View Full Version : Warco mini mill cnc conversion

31-01-2010, 04:49 PM

I have a warco mini mill which has recently been converted to CNC using cncfusion kit 4.
The machine works great with backlash <= 0.03mm and smooth table travel. But, I have a major problem.

When the machine was being used manually I never checked the squareness of the X and Y axis.
But now with the resulting resolution of the CNC I have noticed a major flaw:

1) When I machined a large circle (50mm plus) the resulting circle was not round. This is a classic backlash problem but proved to be not the case.
2) I machined an 'L' shape edge (200 by 70mm) into 3mm plastic and the resulting square edge was out by about 0.3mm on its longest side.
3) Because of the above I decided to measure the squareness of the X and Y axis using the following method:
a) Squared up a 400mm length of straight edge (25mm by 10mm profile +- 0.01mm over 300mm) along the X held in a vice.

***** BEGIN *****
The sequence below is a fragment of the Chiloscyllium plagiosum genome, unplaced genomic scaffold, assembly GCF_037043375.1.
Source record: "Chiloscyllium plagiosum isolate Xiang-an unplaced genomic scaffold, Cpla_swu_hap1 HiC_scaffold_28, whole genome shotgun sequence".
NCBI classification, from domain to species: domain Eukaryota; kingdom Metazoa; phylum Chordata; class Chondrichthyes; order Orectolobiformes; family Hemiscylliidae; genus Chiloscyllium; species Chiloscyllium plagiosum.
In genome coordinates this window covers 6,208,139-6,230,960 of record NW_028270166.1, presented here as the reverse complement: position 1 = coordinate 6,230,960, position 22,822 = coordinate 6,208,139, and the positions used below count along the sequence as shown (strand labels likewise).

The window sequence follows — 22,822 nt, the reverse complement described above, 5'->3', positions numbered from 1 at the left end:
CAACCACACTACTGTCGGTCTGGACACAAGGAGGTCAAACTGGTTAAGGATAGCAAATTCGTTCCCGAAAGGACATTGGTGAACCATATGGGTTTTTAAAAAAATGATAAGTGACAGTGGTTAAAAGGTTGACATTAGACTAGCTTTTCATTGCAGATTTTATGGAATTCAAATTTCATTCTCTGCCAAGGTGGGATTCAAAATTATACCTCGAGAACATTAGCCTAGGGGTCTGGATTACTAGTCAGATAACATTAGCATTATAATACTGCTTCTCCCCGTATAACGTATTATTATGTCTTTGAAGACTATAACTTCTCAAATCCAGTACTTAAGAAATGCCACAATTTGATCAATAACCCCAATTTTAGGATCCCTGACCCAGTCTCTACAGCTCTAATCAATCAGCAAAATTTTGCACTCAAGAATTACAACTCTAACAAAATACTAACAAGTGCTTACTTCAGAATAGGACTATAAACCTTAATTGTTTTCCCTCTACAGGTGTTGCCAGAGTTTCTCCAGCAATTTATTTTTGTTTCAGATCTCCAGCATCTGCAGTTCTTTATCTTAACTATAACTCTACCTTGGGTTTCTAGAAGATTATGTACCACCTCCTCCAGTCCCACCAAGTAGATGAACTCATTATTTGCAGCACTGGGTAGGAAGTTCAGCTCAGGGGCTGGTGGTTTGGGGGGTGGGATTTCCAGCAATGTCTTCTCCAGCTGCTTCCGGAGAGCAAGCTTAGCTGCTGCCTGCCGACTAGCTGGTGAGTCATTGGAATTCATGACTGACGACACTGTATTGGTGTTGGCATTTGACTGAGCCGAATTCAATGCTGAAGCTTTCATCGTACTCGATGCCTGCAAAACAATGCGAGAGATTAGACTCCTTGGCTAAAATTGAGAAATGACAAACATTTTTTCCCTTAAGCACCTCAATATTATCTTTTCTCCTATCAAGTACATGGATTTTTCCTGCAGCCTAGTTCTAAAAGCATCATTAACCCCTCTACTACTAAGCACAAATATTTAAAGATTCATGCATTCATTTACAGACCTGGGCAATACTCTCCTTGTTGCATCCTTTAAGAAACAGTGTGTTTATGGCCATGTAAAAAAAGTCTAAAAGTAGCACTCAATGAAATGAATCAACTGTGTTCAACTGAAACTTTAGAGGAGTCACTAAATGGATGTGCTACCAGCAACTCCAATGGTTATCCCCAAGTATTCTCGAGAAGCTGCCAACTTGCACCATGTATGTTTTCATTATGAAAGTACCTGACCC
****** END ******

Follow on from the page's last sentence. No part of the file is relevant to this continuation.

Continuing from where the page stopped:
My best effort achieved +- 0.03mm repeatability over 300mm which meant the X table travel was ok.
b) Made sure the vice was solid and replaced the bar with an engineers 150mm square held in the vice.
c) I now measured the Y axis movement along the right angle formed by the square. The results were alarming.
Over only 75mm in the Y direction the error was 0.32mm which means the Y axis was running at an angle to the X axis. This is hard to believe especially when the X and Y are running so smoothly under CNC control.

I repeated the above measurements by setting up to the Y axis first and then checking the squareness of the X . Same error found.